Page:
Without doubt, tweens and teens live in a social media world. They have Facebook friends, Twitter followers, Instagram followers, and a myriad of other connections through sites like Snapchat and Ask.fm. And that's in addition to people they email.
But do you and your child know about your child's online friends? Find out with the simple question, "Are you friends with this person in real life?"
Dr. Kortney Peagram, psychologist and owner of Bulldog Solution, a leading provider in anti-bullying and anti-violence programs in the Midwest, stresses that one way to prevent cyberbullying is to emphasize to kids that friends in the real world and the virtual world should match.
If someone is not your friend in the physical world, he/she is probably not your friend online.
Peagram suggests that parents go through lists of friends and followers with your child and ask, "Do you hang out with this person."
By limiting a friend/follower list to real life friends, parents dramatically reduce the chance of children communicating with adults posing as children or catfishing by peers.
And if a student at your child's school does not hang out with your child in real life, be wary of their reasons for hanging out with them online.
Peagram explained that some kids think that they have to be friends with everyone online, accept every friend request and return every follow.
That's not true.
That may seem obvious to adults, but I learned the hard way this weekend that it is not obvious to kids when I discovered that my child was emailing someone she didn't know. Granted, the email was at the same school account, but two years older and someone my child wouldn't know if they knocked on our door.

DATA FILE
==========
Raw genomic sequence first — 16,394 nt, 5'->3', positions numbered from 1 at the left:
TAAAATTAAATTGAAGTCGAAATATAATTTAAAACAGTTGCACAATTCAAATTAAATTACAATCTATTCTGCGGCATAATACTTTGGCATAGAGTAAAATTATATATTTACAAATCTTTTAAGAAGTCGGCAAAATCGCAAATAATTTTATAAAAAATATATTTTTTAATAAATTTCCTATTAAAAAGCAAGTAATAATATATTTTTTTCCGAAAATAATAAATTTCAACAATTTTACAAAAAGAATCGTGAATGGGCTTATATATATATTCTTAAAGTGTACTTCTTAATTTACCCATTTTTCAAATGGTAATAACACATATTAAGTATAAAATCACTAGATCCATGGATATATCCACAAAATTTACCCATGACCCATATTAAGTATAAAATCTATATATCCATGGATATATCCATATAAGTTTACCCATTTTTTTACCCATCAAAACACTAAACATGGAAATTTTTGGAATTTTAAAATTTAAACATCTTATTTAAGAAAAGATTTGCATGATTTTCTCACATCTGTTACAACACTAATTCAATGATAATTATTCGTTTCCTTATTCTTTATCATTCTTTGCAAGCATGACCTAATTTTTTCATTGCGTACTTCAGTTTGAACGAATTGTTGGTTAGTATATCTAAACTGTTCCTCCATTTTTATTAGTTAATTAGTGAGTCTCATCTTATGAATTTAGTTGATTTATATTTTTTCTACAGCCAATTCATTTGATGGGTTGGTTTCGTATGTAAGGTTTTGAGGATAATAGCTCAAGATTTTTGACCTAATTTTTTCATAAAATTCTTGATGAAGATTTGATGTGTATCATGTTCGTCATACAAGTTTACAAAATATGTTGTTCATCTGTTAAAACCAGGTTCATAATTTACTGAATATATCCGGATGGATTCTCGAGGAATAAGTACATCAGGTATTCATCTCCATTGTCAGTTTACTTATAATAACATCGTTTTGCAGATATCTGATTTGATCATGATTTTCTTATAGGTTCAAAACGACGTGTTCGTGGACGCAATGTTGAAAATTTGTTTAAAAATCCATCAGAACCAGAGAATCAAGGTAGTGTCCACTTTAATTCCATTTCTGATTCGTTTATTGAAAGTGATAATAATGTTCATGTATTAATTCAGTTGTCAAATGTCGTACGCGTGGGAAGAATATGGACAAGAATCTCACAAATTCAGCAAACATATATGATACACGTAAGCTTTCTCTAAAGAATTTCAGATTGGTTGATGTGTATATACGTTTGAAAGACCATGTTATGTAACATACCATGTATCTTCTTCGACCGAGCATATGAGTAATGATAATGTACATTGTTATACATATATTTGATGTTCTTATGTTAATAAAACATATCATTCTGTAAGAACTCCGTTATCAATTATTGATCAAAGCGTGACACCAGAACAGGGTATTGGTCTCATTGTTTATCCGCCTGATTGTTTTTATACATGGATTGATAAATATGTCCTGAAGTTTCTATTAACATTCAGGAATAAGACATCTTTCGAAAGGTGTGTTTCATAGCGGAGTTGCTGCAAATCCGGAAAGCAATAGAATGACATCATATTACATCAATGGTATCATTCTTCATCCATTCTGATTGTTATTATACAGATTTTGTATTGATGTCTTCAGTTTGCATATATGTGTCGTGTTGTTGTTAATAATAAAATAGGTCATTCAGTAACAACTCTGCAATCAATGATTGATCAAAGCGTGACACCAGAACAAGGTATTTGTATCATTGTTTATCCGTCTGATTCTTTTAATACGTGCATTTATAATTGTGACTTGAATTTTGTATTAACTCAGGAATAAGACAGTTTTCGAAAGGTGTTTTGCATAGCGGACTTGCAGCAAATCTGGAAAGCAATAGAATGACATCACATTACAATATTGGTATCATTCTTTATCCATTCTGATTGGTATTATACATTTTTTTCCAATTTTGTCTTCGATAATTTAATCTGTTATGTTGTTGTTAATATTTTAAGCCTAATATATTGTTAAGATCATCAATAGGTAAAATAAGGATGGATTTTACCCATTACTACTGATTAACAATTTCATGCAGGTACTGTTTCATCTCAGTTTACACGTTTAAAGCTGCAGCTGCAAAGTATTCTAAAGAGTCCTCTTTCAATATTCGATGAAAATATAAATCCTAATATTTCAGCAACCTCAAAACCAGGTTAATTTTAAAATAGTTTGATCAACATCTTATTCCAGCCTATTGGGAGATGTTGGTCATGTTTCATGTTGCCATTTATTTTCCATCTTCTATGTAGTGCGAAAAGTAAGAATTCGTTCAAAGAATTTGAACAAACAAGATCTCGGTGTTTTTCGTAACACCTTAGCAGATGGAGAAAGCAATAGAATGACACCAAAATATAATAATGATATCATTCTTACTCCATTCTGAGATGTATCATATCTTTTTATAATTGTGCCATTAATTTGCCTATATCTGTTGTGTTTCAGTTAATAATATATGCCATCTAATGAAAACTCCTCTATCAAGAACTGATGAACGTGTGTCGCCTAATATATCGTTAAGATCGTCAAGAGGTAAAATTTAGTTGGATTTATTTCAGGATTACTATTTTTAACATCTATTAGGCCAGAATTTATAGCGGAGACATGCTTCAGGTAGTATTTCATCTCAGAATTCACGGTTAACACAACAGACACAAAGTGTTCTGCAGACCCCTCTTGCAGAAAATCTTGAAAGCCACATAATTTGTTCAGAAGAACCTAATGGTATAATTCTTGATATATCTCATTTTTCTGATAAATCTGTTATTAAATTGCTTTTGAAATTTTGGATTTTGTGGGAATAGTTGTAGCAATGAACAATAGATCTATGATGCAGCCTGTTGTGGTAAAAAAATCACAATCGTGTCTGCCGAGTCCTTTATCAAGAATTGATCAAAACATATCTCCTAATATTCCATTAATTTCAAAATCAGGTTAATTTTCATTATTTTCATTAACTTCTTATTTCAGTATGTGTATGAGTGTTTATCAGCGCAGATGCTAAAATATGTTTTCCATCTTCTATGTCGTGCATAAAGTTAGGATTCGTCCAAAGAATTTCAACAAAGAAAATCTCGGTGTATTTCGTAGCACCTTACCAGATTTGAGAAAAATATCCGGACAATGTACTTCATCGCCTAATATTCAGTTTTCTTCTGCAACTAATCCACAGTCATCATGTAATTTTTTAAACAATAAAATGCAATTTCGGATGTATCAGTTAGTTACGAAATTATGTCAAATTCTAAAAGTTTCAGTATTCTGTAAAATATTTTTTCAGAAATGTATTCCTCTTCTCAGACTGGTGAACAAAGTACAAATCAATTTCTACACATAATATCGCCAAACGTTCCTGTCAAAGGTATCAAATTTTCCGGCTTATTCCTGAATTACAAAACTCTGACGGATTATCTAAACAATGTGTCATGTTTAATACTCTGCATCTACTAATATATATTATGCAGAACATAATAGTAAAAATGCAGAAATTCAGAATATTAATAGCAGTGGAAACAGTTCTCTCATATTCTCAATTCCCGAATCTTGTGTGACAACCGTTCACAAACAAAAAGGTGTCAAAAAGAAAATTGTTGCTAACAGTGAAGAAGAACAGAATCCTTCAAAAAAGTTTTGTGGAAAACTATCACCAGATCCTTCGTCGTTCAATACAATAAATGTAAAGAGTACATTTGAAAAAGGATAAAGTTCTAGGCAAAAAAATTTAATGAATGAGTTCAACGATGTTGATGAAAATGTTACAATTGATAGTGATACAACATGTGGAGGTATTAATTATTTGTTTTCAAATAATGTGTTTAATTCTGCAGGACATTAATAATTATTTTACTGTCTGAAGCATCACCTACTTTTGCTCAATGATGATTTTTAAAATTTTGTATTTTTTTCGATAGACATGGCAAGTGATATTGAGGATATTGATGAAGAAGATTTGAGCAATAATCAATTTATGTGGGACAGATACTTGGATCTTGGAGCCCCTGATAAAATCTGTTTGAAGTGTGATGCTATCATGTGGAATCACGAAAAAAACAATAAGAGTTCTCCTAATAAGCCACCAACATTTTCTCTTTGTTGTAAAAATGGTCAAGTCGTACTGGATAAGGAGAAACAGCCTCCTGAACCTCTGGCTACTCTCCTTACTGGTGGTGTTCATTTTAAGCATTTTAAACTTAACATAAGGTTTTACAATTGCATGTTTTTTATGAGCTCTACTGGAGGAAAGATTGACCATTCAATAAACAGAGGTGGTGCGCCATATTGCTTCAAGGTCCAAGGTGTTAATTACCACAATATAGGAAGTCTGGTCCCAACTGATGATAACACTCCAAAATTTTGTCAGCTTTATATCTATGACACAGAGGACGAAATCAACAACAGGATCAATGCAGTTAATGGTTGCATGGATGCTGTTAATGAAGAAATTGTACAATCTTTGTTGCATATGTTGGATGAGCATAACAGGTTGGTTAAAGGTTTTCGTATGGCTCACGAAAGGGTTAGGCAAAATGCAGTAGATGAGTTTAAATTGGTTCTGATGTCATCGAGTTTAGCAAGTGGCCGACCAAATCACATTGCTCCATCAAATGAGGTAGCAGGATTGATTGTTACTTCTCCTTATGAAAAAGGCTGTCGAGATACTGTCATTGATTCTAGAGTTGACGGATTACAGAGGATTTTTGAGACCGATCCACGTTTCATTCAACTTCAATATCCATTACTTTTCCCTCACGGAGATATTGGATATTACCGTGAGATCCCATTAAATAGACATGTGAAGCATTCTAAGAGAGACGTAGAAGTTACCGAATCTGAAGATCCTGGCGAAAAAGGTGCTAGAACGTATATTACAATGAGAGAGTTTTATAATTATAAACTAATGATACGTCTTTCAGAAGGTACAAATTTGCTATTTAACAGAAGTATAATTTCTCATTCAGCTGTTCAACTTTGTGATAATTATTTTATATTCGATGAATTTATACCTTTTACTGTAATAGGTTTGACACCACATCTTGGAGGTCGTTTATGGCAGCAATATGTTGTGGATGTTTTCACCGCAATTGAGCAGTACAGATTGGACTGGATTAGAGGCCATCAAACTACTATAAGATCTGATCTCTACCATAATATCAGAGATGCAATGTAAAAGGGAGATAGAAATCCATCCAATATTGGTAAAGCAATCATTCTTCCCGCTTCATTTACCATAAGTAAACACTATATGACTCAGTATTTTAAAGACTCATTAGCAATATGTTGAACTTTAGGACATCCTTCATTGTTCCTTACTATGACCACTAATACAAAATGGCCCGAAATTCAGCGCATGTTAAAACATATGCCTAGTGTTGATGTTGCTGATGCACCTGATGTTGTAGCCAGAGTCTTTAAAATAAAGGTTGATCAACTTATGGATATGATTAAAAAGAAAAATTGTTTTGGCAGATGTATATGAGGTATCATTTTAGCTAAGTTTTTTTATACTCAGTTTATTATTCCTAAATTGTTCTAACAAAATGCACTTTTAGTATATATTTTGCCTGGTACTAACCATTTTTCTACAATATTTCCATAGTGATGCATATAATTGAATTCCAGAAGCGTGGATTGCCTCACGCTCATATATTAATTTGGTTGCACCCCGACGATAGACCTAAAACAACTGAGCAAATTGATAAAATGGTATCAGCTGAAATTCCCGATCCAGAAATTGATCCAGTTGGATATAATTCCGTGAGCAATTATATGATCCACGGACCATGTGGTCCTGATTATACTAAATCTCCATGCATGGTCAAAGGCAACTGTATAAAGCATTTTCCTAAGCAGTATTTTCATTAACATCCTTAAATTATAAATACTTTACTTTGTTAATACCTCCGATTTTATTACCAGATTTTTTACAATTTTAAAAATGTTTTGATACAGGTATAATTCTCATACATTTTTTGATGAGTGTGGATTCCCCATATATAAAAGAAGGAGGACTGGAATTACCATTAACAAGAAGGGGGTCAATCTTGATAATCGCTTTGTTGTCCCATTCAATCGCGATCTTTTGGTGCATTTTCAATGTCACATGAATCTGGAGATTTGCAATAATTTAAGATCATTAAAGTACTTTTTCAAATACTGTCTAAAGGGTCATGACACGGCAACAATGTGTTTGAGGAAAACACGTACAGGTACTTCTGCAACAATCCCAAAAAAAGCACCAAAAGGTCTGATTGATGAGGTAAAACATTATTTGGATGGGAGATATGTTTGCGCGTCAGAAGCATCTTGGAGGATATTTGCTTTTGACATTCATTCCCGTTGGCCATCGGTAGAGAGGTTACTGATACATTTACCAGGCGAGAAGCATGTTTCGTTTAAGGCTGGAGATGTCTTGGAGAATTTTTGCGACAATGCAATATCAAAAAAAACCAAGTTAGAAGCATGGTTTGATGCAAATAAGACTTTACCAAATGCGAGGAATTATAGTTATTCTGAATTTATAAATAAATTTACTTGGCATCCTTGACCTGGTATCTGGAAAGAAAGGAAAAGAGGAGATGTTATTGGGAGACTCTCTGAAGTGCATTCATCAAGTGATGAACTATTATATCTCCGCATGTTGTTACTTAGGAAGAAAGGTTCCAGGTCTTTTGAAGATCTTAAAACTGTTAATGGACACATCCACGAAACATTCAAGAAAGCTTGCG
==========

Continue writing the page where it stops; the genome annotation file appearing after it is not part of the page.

When I asked why my tween was emailing with this individual, she said, "Because I got a message from them." She said she thought she had to reply.
The school recently gave all sixth graders an email account, but not much instruction on how to use it. I'm pretty sure there was no directive to reply to every message ever received, but somehow my kid created one in her head.
Please learn from my wake up call.
Review with your kids these 3 things:
- Your friends in the online world should match those you have in the real world.
- Go through their accounts with them and filter friends to be only those with whom they spend time offline. Peagram calls this a "delete day."
- Tell them it okay to not respond to emails and not accept requests from people they do not. Not only is it is okay, tell them that you expect them to do that and let them know that you'll be monitoring to ensure that's what happens.
If you are looking to learn more about the numerous apps your tweens and teens may be used, check out the Tween Us parental guides to these apps:
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